Lauma Muižniece is PhD candidate at Ragnar Nurkse School of Innovation and Governance, Tallinn University of Technology and a project manager, senior expert at the University of Latvia. Her main research interests are in innovation policy with a focus on science-industry linkages, university technology transfer and as well as related government incentives in small countries. Her recent work is related to commercialization of publicly funded research and the impact that EU funds allocated for research and development have on technology transfer processes.
Marjan Petreski is an Associate Professor at the University American College Skopje, Macedonia. He also chairs the University Research Committee, which is in charge of steering research work. Dr Petreski specializes in research and teaching in applied macroeconomics. His narrow research focus is exchange-rate regimes and monetary policy and strategy, with particular reference to developing countries. For his research he was awarded the Young Scientist Award 2009 by the Macedonian Academy of Sciences and Arts, the Olga Radzyner Award 2010 by the Austrian National Bank and the Japanese Award for Outstanding Research on Development 2013 by the Government of Japan.
Aušrytė Rastenienė is an Associate Professor in the Department of Theoretical Economics at Vilnius University, Lithuania and is a deputy editor-in-chief of the magazine Ekonomika. She is an expert in the Centre for Quality Assessment in Higher Education (SKVC), Lithuania. Dr Rastenienė completed her PhD at Vilnius University. During 1997-2002 she worked as a senior economist at the Bank of Lithuania, Department of Monetary Policy. Her fields of interest also include emigration and sustainable development.
Tijana Stankovic is adviser to Deputy Prime Minister for Economic Policy and Financial System, Montenegro. She is national co-ordinator for the Economic Reform Programme of Montenegro and has also co-ordinated strategically important documents including the National Development Plan of Montenegro, preparation of public-private partnerships (PPP) law and structural reform plans. During the period 2011-13 she served as Deputy Minister of Finance for economic policy and development. Her background in academic expertise is institutional economy, specifically pension system reforms. She is the member of the Gender Diversity and Governance Network in the Mediterranean and UNECE (United Nations Economic commission for Europe) PPP Team of Specialists.
Andreas Theophanous obtained his MA and PhD degrees in Economics from Pennsylvania State University, USA in 1985 and 1988, respectively. He served as Economic Adviser to the President of the Republic of Cyprus from 1990-93. He is currently Professor of Political Economy, President of the Center for European and International Affairs and Head of the Department of European Studies and International Relations, University of Nicosia, Cyprus. As a Visiting Professor, Senior Fellow and/or Guest Speaker, he has visited several universities and think-tanks, including the London School of Economics and Political Science, the Brookings Institution, the Woodrow Wilson International Centre of Scholars, the Australian Institute of International Affairs, the Centre for European Integration Studies (University of Bonn) and the Hebrew University of Jerusalem. Professor Theophanous has published several books and numerous articles on the Cyprus problem and its economic aspects, Cyprus-European Union relations including the current economic crisis, issues of governance in bi-ethnic and multi-ethnic societies, European integration, political economy and European Union-Turkish relations.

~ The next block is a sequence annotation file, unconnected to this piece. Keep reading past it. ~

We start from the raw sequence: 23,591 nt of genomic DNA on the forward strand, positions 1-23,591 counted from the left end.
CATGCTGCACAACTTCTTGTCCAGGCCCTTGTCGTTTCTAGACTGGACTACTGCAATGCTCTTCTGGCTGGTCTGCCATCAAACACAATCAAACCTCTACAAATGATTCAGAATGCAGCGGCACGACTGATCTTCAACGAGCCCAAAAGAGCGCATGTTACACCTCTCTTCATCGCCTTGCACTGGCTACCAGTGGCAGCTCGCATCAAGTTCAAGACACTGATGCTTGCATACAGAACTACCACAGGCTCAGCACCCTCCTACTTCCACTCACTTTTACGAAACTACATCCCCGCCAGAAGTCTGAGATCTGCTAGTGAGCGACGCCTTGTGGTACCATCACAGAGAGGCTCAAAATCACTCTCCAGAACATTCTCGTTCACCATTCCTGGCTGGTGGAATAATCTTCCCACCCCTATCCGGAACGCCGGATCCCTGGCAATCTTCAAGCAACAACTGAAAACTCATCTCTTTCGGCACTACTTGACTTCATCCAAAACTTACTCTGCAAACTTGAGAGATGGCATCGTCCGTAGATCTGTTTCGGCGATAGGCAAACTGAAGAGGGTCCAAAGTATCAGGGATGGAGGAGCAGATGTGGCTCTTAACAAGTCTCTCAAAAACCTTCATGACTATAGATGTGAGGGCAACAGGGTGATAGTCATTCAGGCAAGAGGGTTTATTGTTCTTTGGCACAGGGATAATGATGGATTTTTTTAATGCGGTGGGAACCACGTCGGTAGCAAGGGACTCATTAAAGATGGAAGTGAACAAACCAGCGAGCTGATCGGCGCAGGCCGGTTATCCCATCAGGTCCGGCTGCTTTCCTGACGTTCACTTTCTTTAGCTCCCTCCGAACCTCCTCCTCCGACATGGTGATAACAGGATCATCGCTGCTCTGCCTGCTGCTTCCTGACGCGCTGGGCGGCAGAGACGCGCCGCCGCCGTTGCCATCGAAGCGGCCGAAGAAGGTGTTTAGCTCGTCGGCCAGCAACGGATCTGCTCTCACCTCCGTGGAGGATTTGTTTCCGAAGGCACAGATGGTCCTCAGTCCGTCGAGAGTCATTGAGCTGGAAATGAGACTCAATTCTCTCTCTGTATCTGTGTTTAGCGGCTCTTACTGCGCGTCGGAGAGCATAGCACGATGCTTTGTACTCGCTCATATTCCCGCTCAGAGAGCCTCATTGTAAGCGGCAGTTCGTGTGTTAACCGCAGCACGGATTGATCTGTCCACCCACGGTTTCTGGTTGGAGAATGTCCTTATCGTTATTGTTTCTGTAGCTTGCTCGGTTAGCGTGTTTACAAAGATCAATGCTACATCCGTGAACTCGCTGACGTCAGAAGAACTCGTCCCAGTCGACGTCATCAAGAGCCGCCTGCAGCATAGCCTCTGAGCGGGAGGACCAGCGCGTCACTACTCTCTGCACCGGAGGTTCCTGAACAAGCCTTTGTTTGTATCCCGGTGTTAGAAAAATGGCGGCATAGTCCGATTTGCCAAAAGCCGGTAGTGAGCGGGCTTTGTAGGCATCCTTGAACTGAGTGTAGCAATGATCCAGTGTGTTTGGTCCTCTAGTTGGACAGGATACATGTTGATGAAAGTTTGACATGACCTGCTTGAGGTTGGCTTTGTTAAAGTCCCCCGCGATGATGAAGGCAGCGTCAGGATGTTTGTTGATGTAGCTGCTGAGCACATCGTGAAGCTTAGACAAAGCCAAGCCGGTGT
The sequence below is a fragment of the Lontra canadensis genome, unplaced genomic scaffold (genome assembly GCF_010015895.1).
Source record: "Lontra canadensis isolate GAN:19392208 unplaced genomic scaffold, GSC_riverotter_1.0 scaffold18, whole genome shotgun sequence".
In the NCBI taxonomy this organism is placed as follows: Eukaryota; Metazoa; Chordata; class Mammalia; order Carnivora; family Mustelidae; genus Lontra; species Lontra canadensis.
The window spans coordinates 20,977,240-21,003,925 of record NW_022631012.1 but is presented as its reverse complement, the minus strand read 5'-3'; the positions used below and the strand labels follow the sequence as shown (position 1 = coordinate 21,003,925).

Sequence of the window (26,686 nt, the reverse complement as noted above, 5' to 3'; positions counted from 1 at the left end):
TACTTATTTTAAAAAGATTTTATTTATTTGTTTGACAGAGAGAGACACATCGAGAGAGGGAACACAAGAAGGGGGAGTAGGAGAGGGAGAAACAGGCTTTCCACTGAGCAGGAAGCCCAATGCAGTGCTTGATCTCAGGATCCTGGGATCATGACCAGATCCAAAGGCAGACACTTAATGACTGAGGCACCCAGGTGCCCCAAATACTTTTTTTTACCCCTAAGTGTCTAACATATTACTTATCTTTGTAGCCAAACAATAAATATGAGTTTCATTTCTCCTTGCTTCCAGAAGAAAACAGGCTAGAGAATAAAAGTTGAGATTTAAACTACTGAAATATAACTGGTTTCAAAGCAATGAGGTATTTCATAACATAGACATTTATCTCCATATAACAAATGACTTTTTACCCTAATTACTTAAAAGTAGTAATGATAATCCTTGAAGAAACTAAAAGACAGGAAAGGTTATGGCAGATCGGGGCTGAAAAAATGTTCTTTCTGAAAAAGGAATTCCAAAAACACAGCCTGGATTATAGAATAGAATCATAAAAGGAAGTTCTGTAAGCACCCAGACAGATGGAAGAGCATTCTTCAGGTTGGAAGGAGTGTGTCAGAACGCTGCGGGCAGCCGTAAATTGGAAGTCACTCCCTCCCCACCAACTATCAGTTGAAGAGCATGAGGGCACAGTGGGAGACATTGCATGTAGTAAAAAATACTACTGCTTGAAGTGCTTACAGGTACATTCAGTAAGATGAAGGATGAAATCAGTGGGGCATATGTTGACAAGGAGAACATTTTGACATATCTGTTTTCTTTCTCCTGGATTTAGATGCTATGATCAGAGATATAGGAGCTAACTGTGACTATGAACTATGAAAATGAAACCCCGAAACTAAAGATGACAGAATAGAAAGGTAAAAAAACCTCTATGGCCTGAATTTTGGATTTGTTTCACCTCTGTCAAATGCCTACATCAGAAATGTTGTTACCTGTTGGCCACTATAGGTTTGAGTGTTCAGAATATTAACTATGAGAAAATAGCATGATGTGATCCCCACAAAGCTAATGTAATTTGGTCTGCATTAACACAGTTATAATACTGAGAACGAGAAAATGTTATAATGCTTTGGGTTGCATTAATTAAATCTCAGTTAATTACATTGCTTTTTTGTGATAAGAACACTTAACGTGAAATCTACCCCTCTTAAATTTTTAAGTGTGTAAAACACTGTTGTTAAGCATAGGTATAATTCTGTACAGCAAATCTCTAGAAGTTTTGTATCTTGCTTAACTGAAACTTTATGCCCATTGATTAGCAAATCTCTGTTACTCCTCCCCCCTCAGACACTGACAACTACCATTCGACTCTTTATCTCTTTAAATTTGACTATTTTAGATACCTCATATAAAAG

Igor Velickovski is a Manager of Payment Systems Department at the National Bank of Macedonia. His previous work experience was closely related to monetary policy implementation and foreign reserve management as he has been a Head of the Open Market Operations Division and Deputy Manger of the Financial Market Operations Department. He is also Associate Professor of Economics at the School of Business Economics and Management - University American College Skopje, Macedonia. His teaching area covers monetary economics, and international and corporate finance, while his research focus includes monetary, trade and financial integration processes. He has been engaged in several research projects and was given the Dr Dragoslav Avramović award by the National Bank of Serbia for the best research paper in macroeconomics and finance in 2012.